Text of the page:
We all know that blatant workplace discrimination can derail a person’s job and even their career. So can microaggressions. Miriam-Webster defines a microaggression as “a comment or action that subtly and often unconsciously or unintentionally expresses a prejudiced attitude toward a member of a marginalized group.”
Microaggressions can be harder to protect employees from because the people who engage in them often don’t think they’re being hurtful. In fact, they often think they’re offering a compliment (as in, “You’re very articulate” or “Your English is very good”). However, as a career development professional says, “In the workplace, these incidents—whether they occur accidentally or purposely—can be quite damaging to one’s mental health, well-being, and careers.”
When people don’t feel like they’re fully accepted or included in the workplace, it can slow career advancement. They can begin to feel isolated, which isn’t good for seeking mentors and working on team projects. They may begin to doubt their abilities and feel like they don’t have what it takes to succeed in a profession despite their talent and training. As one professional trainer says, the problem is even more serious for people who fall into multiple categories — for example, women of color.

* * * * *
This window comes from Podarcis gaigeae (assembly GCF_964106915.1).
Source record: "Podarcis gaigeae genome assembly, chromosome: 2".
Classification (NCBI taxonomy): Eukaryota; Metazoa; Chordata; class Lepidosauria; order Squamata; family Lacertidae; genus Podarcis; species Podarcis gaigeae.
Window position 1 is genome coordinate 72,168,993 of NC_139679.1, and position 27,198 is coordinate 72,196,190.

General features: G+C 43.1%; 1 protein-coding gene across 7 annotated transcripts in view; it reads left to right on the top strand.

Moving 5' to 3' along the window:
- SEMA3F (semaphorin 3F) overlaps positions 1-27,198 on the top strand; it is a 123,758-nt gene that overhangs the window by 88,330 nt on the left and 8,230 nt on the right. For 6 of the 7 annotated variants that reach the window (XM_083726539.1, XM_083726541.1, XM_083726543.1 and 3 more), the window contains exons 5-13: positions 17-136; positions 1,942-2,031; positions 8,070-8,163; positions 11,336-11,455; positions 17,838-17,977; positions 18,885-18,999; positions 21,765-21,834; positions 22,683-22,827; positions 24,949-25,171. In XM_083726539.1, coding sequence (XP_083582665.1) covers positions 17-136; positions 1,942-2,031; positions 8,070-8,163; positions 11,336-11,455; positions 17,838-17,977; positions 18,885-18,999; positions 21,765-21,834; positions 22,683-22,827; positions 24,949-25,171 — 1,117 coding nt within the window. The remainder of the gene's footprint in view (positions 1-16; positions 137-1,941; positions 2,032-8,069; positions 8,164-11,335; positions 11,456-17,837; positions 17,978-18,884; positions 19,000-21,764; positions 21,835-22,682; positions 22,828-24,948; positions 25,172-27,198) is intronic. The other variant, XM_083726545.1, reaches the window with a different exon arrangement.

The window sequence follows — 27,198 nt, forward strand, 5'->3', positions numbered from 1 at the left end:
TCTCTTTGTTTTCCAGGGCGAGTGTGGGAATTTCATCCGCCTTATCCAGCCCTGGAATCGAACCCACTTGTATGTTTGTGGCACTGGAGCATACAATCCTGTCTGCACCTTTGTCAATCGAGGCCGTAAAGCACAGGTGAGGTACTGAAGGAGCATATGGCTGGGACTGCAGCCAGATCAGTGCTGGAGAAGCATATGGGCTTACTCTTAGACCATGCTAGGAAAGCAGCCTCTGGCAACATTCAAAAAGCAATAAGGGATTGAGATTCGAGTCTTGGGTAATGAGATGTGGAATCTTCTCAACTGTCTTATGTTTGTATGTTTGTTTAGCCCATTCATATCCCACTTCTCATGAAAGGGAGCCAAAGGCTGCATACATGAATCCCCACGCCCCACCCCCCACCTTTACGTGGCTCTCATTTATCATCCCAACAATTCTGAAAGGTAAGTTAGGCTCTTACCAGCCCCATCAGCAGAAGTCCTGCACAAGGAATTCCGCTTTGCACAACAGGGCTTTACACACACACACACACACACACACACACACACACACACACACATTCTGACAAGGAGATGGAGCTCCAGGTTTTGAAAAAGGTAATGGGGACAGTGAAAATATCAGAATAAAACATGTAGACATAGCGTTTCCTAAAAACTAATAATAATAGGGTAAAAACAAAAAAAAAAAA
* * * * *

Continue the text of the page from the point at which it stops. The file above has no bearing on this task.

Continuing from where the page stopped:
Microaggressions are a symptom of a larger issue
Since microaggressions typically stem from people’s prejudices, discrimination in hiring and promotions often go along with them. If a hiring manager believes women aren’t as good at engineering as men, they’re less likely to hire a woman regardless of her education and accomplishments. If they believe that someone with a “foreign-sounding” name isn’t really American, even if they were born and raised here, they might not feel like they’re a good fit for the company.
People are often faced with two choices – deal with the microaggressions to keep their job or push back against them, which could cost them the job. One mental health professional says that people can experience burnout and subsequent mental health issues from having to constantly prove themselves – especially when they’re more qualified than their colleagues.
Seeking an employer that embraces and practices diversity rather than just using it as a buzzword is a good start. However, what if the microaggressions you’re experiencing are a symptom of a larger issue that has caused you to suffer workplace discrimination? It may be wise to explore your legal options.